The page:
The bottom line of what I learned: You are bigger than any fire, but you can’t go into battle with no soldiers and no weapons. If you have neither, run for your life. 

Colin Dangaard


Strong, not gone, with the wind

If you were in Malibu on Nov. 9, 2018, you know. It was the worst of times, it was the best of times. Whether you were sitting on PCH for hours waiting to evacuate or thrilled because you had water pressure while the fire approached or a home to come back to, we all experienced both horrible and wonderful moments.

First and foremost, the Woolsey Fire was and will always be the original Yo-Yo (You’re on Your Own) fire. In the aftermath of the fire, I felt all five stages of grief—denial, anger, bargaining, depression and acceptance. Like waves, I still feel all of these emotions, but when it comes to this YOYO fire, there are two more stages—guilt and strength.

All I could say for about six months after the fire was, I’m sorry. I’m sorry, I’m sorry, I’m sorry.

Survivor’s guilt. I had a bad case of it. I tried to do my best to listen, help and to even start a teddy bears brigade at City Hall to help soften the blow to the many who lost everything, but nothing seemed to help make my friends feel better.

It’s November again and, to many, this is the beginning of the holiday season, but to me this season is the Santa Ana devil wind season. Instead of snow days, our school children have fire days. Instead of frolicking in the snow, our children live in fear as they listen to the wind howl and the fire sirens blow. 

My mantra evolved from I’m sorry to: I’m ready. I’m ready, I’m ready. 

Some may run away from winds or fires, but we can all chose to stay strong. We can breathe. We can prepare. We can and must face fears (and tears) with dignity, grace and grit. We can be the change we want to see and with the advent of a year-round fire season, we must be the change to ensure our Malibu way of life continues to blossom—not despite, but because of the tragedies and trials we have overcome together. 

Malibu Strong is not just a saying—it is the true new Malibu way of life for many.

Pamela Conley Ulich


‘Hearts of Trees Lost’

The riddles hidden in the work: 

What do we really own?

What do we save?

Should I stay or should I go? 

Friendships forged by fire

The detritus of total devastation 

Transformation and rebirth

A cry for everything turned to ash 

Ashes, ashes, we all fall up

 

Life is a balance of holding on and letting go —Rumi

The fire will come, it will stop at the ocean, no-one will come to help you - Morgan Runyon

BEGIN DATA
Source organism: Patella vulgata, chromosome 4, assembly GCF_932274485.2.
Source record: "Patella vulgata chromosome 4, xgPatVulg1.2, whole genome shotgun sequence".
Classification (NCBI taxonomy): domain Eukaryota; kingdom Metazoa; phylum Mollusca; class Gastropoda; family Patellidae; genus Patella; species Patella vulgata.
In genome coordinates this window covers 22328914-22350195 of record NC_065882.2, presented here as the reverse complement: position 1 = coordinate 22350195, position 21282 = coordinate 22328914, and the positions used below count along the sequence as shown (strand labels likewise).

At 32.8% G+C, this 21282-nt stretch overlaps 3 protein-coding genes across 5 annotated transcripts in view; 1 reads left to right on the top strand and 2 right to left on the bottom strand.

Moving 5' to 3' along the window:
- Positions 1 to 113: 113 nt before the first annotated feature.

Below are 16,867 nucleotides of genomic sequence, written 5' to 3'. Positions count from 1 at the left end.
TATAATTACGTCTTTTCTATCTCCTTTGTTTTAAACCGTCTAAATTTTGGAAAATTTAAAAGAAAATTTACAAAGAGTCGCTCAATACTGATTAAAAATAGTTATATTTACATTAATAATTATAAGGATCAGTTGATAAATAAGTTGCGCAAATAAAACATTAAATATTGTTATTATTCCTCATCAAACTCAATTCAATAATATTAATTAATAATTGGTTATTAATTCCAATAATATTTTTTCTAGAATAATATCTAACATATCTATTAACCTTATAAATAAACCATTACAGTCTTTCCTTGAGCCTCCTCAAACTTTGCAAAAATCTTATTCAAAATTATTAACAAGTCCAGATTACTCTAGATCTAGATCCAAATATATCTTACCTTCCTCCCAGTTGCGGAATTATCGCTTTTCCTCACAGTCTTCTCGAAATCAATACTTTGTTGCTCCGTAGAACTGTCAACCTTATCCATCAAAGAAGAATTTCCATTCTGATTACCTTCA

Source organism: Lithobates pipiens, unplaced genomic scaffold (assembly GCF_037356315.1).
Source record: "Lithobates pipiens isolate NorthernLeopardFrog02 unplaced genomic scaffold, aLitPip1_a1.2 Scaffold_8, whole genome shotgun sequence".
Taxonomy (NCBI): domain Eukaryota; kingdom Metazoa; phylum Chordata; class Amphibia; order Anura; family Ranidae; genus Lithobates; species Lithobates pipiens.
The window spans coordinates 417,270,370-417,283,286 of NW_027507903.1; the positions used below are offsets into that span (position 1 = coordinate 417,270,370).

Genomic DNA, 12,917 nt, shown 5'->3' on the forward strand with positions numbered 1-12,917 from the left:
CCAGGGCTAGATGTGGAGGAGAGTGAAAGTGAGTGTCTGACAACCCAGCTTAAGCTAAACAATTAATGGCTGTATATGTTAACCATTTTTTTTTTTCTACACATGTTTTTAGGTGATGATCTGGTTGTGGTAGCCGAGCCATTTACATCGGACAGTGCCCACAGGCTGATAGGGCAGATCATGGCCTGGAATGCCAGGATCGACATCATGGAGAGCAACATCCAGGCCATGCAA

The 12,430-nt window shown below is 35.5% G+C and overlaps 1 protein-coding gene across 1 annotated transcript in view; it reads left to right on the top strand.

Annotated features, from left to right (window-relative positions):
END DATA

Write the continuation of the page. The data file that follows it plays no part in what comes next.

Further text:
The Woolsey Fire reminded us 

that we are powerless.

What we loved was charred 

beyond recognition. The 

monuments we build can be gone in an instant.

What do we really own?

Our resilience.

We rise, take our place in nature, 

and accept the way things are.

What is lost? What is found?

The strength to rise, like a strong 

spine

Reimagine the future

Reach for the heights.

Rebuild

Accept the way things are, 

finding courage to see things in 

a new light.

To accept transformation.

To reach for the sky.

The hearts of trees, devoid of 

roots that once reached deep 

into the soil

that were unearthed by nature’s 

cleansing fire and torrential 

storms

to be reborn.

This piece is a beacon to 

empowerment.

We all have inner strength we 

can harness 

Claudia Taylor


Blessings

Thank you and blessings to OLM and Calgary,

Our Lady of Malibu let me stay on their holy grounds during the fire. While everyone else was “scadadeling” out, I couldn’t. Less than a quarter tank of gas. PCH was a log jam, one way south. OLM never told me to leave, the parishioners who were checking up on her safety were very kind to me and my little dog “Tough E.” Coffee, colas, water, masks and snacks, kindness, and a miracle from “Mystery Martin”—GAS, and $100. I was so outta there.

The Calgary Church has been a huge help to me during the recovery process. Food, clothing, prayers and the mound of paperwork that FEMA requires. Calgary has also provided me with the equipment I needed to get back to work. Which I am. You can find me working with my new portable massage chair set up by the Rock Store on Fridays and Saturdays offering “Manual Medicine’ for your sore, tense shoulders.

My cup surely runs over with gratitude. So grateful am I to all who have helped me and my little Tough E. through this disaster.

Dana Shepard D.N.

Thank you to everyone who submitted photos, art and words to this memorial.